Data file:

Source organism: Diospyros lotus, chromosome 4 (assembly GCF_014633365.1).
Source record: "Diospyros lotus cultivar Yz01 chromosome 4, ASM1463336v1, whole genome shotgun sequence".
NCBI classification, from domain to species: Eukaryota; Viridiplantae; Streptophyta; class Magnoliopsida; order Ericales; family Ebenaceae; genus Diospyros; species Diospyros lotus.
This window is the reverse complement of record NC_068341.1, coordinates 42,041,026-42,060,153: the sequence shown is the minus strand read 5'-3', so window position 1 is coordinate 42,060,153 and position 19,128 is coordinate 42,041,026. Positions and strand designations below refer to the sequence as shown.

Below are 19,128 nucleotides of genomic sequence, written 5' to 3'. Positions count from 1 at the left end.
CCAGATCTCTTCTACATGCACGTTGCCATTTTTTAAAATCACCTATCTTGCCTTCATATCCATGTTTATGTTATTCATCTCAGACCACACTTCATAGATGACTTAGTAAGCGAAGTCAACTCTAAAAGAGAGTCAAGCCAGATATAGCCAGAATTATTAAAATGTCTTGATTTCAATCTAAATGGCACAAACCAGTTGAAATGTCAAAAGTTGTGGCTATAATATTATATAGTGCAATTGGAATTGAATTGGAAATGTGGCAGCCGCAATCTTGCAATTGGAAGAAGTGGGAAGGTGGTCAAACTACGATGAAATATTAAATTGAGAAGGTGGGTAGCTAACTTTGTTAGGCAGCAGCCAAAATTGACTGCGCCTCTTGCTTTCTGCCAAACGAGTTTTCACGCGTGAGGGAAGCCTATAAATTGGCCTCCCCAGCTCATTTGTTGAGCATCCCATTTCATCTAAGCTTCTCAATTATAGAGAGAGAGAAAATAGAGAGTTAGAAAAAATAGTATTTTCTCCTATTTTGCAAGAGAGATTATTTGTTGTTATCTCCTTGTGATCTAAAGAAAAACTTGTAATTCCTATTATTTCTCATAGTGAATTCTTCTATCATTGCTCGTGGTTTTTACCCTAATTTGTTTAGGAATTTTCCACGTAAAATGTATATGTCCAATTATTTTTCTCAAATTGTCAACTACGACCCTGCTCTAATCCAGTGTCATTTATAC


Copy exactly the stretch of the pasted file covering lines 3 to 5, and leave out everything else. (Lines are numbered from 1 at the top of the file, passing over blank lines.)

NCBI classification, from domain to species: Eukaryota; Viridiplantae; Streptophyta; class Magnoliopsida; order Ericales; family Ebenaceae; genus Diospyros; species Diospyros lotus.
This window is the reverse complement of record NC_068341.1, coordinates 42,041,026-42,060,153: the sequence shown is the minus strand read 5'-3', so window position 1 is coordinate 42,060,153 and position 19,128 is coordinate 42,041,026. Positions and strand designations below refer to the sequence as shown.

Below are 19,128 nucleotides of genomic sequence, written 5' to 3'. Positions count from 1 at the left end.